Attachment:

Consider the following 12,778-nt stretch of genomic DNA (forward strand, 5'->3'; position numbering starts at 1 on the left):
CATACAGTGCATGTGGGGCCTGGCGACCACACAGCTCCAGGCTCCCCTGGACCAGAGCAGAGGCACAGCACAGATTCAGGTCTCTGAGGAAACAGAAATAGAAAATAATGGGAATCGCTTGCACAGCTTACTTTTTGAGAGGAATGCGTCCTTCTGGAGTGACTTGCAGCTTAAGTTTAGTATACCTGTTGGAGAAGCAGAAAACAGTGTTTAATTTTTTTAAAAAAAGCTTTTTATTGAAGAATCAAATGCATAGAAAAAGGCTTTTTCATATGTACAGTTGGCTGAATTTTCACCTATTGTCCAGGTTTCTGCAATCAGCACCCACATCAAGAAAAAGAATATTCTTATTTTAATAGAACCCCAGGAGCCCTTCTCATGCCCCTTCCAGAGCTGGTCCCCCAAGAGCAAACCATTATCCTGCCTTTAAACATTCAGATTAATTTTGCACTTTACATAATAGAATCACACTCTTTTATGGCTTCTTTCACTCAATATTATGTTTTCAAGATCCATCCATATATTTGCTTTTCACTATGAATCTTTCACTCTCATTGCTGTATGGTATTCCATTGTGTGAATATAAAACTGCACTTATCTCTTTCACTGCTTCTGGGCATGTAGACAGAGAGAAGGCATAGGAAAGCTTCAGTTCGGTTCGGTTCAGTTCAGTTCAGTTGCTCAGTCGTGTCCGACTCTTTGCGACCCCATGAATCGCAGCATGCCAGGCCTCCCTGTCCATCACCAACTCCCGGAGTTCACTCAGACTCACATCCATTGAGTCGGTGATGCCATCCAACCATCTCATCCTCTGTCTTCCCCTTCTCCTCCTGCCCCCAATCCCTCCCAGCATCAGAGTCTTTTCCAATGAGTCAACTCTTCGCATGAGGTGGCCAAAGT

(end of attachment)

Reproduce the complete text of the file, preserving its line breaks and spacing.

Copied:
Consider the following 12,778-nt stretch of genomic DNA (forward strand, 5'->3'; position numbering starts at 1 on the left):
CATACAGTGCATGTGGGGCCTGGCGACCACACAGCTCCAGGCTCCCCTGGACCAGAGCAGAGGCACAGCACAGATTCAGGTCTCTGAGGAAACAGAAATAGAAAATAATGGGAATCGCTTGCACAGCTTACTTTTTGAGAGGAATGCGTCCTTCTGGAGTGACTTGCAGCTTAAGTTTAGTATACCTGTTGGAGAAGCAGAAAACAGTGTTTAATTTTTTTAAAAAAAGCTTTTTATTGAAGAATCAAATGCATAGAAAAAGGCTTTTTCATATGTACAGTTGGCTGAATTTTCACCTATTGTCCAGGTTTCTGCAATCAGCACCCACATCAAGAAAAAGAATATTCTTATTTTAATAGAACCCCAGGAGCCCTTCTCATGCCCCTTCCAGAGCTGGTCCCCCAAGAGCAAACCATTATCCTGCCTTTAAACATTCAGATTAATTTTGCACTTTACATAATAGAATCACACTCTTTTATGGCTTCTTTCACTCAATATTATGTTTTCAAGATCCATCCATATATTTGCTTTTCACTATGAATCTTTCACTCTCATTGCTGTATGGTATTCCATTGTGTGAATATAAAACTGCACTTATCTCTTTCACTGCTTCTGGGCATGTAGACAGAGAGAAGGCATAGGAAAGCTTCAGTTCGGTTCGGTTCAGTTCAGTTCAGTTGCTCAGTCGTGTCCGACTCTTTGCGACCCCATGAATCGCAGCATGCCAGGCCTCCCTGTCCATCACCAACTCCCGGAGTTCACTCAGACTCACATCCATTGAGTCGGTGATGCCATCCAACCATCTCATCCTCTGTCTTCCCCTTCTCCTCCTGCCCCCAATCCCTCCCAGCATCAGAGTCTTTTCCAATGAGTCAACTCTTCGCATGAGGTGGCCAAAGT